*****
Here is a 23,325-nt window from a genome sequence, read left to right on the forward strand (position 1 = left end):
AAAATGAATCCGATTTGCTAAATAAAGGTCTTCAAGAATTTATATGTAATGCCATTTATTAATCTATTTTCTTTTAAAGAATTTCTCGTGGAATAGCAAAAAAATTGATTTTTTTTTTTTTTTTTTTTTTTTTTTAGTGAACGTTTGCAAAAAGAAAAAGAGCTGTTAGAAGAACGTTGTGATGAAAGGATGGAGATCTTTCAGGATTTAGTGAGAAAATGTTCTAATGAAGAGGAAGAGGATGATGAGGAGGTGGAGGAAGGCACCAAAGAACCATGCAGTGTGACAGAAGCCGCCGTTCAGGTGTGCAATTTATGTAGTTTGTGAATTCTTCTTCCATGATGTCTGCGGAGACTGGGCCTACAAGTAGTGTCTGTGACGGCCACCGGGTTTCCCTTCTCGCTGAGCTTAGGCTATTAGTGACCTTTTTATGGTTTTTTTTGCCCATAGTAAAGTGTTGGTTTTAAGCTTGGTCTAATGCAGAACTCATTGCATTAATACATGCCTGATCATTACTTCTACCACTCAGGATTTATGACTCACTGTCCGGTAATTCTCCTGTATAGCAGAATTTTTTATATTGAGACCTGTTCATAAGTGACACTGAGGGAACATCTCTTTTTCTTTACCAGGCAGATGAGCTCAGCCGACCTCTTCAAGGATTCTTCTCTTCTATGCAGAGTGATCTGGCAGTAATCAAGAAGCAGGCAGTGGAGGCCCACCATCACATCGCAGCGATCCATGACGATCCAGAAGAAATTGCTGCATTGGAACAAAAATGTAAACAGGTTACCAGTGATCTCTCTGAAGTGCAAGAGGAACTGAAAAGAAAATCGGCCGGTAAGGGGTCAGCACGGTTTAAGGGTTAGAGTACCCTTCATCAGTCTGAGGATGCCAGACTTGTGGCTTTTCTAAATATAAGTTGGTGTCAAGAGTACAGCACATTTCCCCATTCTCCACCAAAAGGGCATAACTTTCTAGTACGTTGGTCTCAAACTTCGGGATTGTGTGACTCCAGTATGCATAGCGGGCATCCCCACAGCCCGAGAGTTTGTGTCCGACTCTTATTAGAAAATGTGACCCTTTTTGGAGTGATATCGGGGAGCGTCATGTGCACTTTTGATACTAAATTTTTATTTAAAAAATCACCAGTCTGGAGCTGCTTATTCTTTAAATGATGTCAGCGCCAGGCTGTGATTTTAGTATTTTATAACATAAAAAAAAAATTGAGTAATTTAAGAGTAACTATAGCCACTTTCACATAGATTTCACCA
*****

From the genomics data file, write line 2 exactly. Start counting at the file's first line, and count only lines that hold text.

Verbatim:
AAAATGAATCCGATTTGCTAAATAAAGGTCTTCAAGAATTTATATGTAATGCCATTTATTAATCTATTTTCTTTTAAAGAATTTCTCGTGGAATAGCAAAAAAATTGATTTTTTTTTTTTTTTTTTTTTTTTTTTAGTGAACGTTTGCAAAAAGAAAAAGAGCTGTTAGAAGAACGTTGTGATGAAAGGATGGAGATCTTTCAGGATTTAGTGAGAAAATGTTCTAATGAAGAGGAAGAGGATGATGAGGAGGTGGAGGAAGGCACCAAAGAACCATGCAGTGTGACAGAAGCCGCCGTTCAGGTGTGCAATTTATGTAGTTTGTGAATTCTTCTTCCATGATGTCTGCGGAGACTGGGCCTACAAGTAGTGTCTGTGACGGCCACCGGGTTTCCCTTCTCGCTGAGCTTAGGCTATTAGTGACCTTTTTATGGTTTTTTTTGCCCATAGTAAAGTGTTGGTTTTAAGCTTGGTCTAATGCAGAACTCATTGCATTAATACATGCCTGATCATTACTTCTACCACTCAGGATTTATGACTCACTGTCCGGTAATTCTCCTGTATAGCAGAATTTTTTATATTGAGACCTGTTCATAAGTGACACTGAGGGAACATCTCTTTTTCTTTACCAGGCAGATGAGCTCAGCCGACCTCTTCAAGGATTCTTCTCTTCTATGCAGAGTGATCTGGCAGTAATCAAGAAGCAGGCAGTGGAGGCCCACCATCACATCGCAGCGATCCATGACGATCCAGAAGAAATTGCTGCATTGGAACAAAAATGTAAACAGGTTACCAGTGATCTCTCTGAAGTGCAAGAGGAACTGAAAAGAAAATCGGCCGGTAAGGGGTCAGCACGGTTTAAGGGTTAGAGTACCCTTCATCAGTCTGAGGATGCCAGACTTGTGGCTTTTCTAAATATAAGTTGGTGTCAAGAGTACAGCACATTTCCCCATTCTCCACCAAAAGGGCATAACTTTCTAGTACGTTGGTCTCAAACTTCGGGATTGTGTGACTCCAGTATGCATAGCGGGCATCCCCACAGCCCGAGAGTTTGTGTCCGACTCTTATTAGAAAATGTGACCCTTTTTGGAGTGATATCGGGGAGCGTCATGTGCACTTTTGATACTAAATTTTTATTTAAAAAATCACCAGTCTGGAGCTGCTTATTCTTTAAATGATGTCAGCGCCAGGCTGTGATTTTAGTATTTTATAACATAAAAAAAAAATTGAGTAATTTAAGAGTAACTATAGCCACTTTCACATAGATTTCACCA